DADT repeal does come at a cost, though, but not the one Republican repeal opponents often see for the military. Rather, the main reason why the repeal was able to get through in the lame duck session, was that Republican managed to defeat an omnibus spending measure to keep the government going for the next year. This is dramatic in itself, but it’s a bittersweet irony that that Republican success freed up the time to schedule a debate and a vote on DADT. And I have to admit I was somewhat surprised by the breadth of support repeal garnered from Republicans. Sure, this is an issue on which history will not look kindly at those who opposed it, but at least a couple of the ‘aye’ votes were surprises. When the vote was called, Majority Leader Harry Reid (D-NV) knew that he had 56 Democrats and the two Independents in favor (several Democrats had previously voted to sustain the filibuster, for procedural reasons), and they were feeling confident that at least four Republicans – Scott Brown of Massachusetts, Lisa Murkowski of Alaska, and Olympia Snowe and Susan Collins, both of Maine – would vote in favor of repeal. The vote to take up the bill, however, grew to 63 yes votes, with George Voinovich, the retiring senator from Ohio, and Mark Kirk, a newly-elected Illinois Republican, joining with the majority. The real shocker was when the margin grew even larger at final passage, as Nevada’s John Ensign and North Carolina’s Richard Burr signed on with repeal as well. Ensign, one of the most conservative Republicans in the Senate, had tipped his hand a couple of days earlier, but Burr’s vote was a real surprise. So much so that Susan Collins said she hadn’t even thought of lobbying for his vote, assuming he was beyond reach.
However, the success of the repeal effort doesn’t mean everything is solved on the matter, or that they gay rights movement should be allowed to rest on its laurels. For one thing, there is the issue of implementing the repeal. The legislation set a timeline of 60 days from the people in charge of the military sign on the go-ahead, but some senators are asking for a more gradual approach. On the other hand, Sens. Reid and Lieberman have asked Defense Secretary Robert Gates to halt the investigations of pending discharges under DADT in the interim. It sounds like a reasonable request, but it’s exactly what Obama has said he doesn’t have the authority to do, in urging Congress to take legislative action.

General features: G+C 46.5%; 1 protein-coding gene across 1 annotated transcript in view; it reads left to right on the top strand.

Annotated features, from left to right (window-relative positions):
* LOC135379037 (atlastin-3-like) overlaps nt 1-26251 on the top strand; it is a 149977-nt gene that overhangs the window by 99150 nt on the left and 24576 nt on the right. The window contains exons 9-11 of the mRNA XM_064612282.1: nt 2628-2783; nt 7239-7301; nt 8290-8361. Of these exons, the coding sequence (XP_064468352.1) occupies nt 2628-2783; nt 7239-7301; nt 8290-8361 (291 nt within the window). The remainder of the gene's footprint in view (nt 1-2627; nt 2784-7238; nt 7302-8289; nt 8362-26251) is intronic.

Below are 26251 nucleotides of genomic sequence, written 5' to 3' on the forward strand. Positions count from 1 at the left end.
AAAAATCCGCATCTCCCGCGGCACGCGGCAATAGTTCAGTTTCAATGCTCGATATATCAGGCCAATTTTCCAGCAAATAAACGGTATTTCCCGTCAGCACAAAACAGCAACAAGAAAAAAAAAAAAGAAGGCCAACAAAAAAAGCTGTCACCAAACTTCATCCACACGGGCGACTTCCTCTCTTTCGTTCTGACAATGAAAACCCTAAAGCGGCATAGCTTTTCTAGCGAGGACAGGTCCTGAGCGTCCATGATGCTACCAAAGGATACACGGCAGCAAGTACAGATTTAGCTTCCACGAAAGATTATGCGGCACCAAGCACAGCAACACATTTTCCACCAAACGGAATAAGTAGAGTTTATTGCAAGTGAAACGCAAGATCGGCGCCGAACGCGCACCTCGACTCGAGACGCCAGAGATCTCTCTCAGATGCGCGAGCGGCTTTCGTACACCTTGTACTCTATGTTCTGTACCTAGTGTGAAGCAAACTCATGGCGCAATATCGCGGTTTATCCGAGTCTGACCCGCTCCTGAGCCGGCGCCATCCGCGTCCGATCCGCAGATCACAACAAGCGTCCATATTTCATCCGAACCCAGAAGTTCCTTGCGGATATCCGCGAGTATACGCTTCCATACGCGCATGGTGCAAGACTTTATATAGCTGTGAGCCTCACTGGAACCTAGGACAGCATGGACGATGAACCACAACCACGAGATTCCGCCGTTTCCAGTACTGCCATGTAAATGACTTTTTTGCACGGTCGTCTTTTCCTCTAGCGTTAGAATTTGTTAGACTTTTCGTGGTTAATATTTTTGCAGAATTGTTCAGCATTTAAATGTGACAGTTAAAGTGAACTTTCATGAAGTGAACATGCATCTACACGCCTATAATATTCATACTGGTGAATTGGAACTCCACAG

I’m sure Obama is proud of the repeal achievement, and he has every right to be. But for a fierce advocate, he has been surprisingly weak on gay rights issues. The Employee Non-Discrimination Act has long been in legislative limbo over the protection of transgender employees, and the White House doesn’t seem to have a clear strategy to end the impasse. The window of opportunity probably passed them, as the Republicans take over the House in January, and the margins in the Senate will be significantly narrower as well. Likewise, the White House has done nothing to move the debate on the Defense of Marriage Act (DOMA), another part of the Clinton legacy that was forced on him by a Republican Congress. And let’s not forget that Obama still doesn’t support marriage equality, which makes him less progressive on the issue than even a former chairman of the Republican Party, Ken Mehlman, who came out both as gay and as a gay rights champion this year.
Gay voters just got a reason to vote to reelect the president, but there are still plenty of issues to keep fighting for.